University of Tasmania
whole_BoothBenjaminMichael2004_thesis.pdf (8.24 MB)

Adaptation beyond an ideal, a sculptural enquiry

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posted on 2023-05-26, 22:29 authored by Booth, Ben (Benjamin Michael)
To survive and travel within environments that do not accommodate the body, humans have designed tools that allow for adaptation. Through sculptural processes I have investigated the idea that humans construct various aspects of the external world based on a reflected understanding of the internal workings of the human body and its limitations. By drawing on forms such as the lifeboat, sleeping bag, hammock and aeronautical equipment, together with utilising my own dimensions as a design tool I have created a group of non-representational sculptures. It is my intention to explore how these sculptures can evoke possible shelters, adaptive vehicles and imaginary human carapaces. Conceptually this process alludes to structures and vehicles that transport the occupant beyond an imaginary set of physiological confinements. Various industrial materials such as rubber, timber, steel and fabric have been utilised, their inherent qualities contributing to design choices made within the construction process. I have investigated materials and construction techniques that reveal the making process, and present form and surface as problems to be resolved on an equal footing. A significant aspect of the project is the contribution made to the content of the work by time intensive methods of labour, together with specific material choices. Collectively the works share aspects of construction in that a skeletal framework configures each piece: cladding or exposure of this framework varying with each sculpture. Within the project I have researched the work of Lucy Orta, Antony Gormley and Martin Puryear to inform my research about shelter, dimensional design and formal concerns regarding material use and form.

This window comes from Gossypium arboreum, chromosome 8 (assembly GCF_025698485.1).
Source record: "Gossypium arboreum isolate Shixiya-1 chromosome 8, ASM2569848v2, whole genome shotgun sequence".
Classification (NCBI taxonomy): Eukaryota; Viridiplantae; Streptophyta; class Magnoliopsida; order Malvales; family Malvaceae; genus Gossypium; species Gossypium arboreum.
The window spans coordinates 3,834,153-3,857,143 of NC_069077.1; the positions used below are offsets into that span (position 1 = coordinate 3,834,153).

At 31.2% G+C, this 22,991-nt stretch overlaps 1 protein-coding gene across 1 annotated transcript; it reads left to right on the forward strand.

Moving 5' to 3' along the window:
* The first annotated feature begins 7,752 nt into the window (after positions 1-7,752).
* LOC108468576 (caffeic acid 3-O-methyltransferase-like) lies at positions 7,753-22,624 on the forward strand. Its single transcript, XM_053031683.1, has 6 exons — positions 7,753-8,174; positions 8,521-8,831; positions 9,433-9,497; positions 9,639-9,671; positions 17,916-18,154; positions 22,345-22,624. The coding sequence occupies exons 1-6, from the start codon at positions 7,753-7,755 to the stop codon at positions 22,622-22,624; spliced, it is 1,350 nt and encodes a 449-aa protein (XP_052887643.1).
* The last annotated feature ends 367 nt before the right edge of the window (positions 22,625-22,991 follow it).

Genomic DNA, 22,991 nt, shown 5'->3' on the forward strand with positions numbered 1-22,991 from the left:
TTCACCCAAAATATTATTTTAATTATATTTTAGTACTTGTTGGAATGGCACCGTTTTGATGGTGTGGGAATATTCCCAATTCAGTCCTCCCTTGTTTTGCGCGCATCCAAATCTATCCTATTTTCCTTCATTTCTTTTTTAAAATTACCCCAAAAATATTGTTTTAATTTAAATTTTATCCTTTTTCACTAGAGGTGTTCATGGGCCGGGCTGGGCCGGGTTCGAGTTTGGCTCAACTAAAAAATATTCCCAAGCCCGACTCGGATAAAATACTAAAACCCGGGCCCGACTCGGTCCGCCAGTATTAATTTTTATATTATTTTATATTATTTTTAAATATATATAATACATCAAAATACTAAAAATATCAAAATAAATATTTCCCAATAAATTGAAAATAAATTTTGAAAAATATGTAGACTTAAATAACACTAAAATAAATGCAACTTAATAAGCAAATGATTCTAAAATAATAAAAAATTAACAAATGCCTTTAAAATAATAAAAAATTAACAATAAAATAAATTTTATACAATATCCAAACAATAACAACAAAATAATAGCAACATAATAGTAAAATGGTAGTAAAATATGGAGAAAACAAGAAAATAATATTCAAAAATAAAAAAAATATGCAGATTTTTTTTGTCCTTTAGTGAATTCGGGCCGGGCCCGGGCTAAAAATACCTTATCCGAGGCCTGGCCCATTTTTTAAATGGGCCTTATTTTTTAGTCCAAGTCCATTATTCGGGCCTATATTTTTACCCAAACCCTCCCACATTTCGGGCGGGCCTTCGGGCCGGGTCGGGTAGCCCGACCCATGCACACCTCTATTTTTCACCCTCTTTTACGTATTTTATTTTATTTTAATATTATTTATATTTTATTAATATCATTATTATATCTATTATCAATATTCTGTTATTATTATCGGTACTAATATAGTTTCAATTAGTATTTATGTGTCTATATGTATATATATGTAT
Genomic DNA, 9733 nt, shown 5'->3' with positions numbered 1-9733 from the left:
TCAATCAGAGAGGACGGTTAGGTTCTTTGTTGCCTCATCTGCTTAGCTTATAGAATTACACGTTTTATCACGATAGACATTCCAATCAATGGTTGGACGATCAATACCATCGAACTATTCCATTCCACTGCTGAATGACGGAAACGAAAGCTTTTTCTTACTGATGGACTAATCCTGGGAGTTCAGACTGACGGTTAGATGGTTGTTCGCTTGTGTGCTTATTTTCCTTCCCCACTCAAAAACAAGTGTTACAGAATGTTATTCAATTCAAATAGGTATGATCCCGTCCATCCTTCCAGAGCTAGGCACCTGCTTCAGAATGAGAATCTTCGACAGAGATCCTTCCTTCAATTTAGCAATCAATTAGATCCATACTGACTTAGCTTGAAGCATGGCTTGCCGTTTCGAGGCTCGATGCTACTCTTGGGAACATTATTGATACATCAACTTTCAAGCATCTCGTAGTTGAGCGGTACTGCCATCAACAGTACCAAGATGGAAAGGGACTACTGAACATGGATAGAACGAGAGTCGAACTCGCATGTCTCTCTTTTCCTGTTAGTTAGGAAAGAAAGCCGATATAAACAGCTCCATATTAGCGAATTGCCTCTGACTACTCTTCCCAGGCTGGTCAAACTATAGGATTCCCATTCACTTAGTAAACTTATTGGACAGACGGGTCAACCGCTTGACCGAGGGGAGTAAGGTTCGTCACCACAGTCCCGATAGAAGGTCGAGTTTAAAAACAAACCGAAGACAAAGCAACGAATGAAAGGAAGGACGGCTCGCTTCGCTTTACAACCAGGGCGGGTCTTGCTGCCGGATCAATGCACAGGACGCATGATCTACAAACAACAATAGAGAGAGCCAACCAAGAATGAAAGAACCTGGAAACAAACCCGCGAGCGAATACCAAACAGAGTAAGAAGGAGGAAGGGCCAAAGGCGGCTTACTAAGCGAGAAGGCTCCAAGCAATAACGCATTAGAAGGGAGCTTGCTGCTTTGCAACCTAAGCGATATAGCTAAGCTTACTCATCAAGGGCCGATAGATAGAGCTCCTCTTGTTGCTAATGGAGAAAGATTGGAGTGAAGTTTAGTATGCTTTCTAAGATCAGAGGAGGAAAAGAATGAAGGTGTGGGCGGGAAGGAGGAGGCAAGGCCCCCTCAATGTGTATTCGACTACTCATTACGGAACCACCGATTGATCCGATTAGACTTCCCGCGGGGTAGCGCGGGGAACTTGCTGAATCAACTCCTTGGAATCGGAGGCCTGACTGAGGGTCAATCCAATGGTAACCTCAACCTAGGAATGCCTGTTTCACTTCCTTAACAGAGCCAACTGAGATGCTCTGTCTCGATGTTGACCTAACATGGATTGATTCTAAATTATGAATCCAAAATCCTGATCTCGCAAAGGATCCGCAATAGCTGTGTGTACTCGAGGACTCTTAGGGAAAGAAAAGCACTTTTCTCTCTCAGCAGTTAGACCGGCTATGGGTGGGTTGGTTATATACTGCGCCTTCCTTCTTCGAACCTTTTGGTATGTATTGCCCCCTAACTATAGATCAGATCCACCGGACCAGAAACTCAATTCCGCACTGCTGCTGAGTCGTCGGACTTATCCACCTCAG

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Copyright 2004 the Author - The University is continuing to endeavour to trace the copyright owner(s) and in the meantime this item has been reproduced here in good faith. We would be pleased to hear from the copyright owner(s). Thesis (M.F.A.)--University of Tasmania, 2004. Includes bibliographical references

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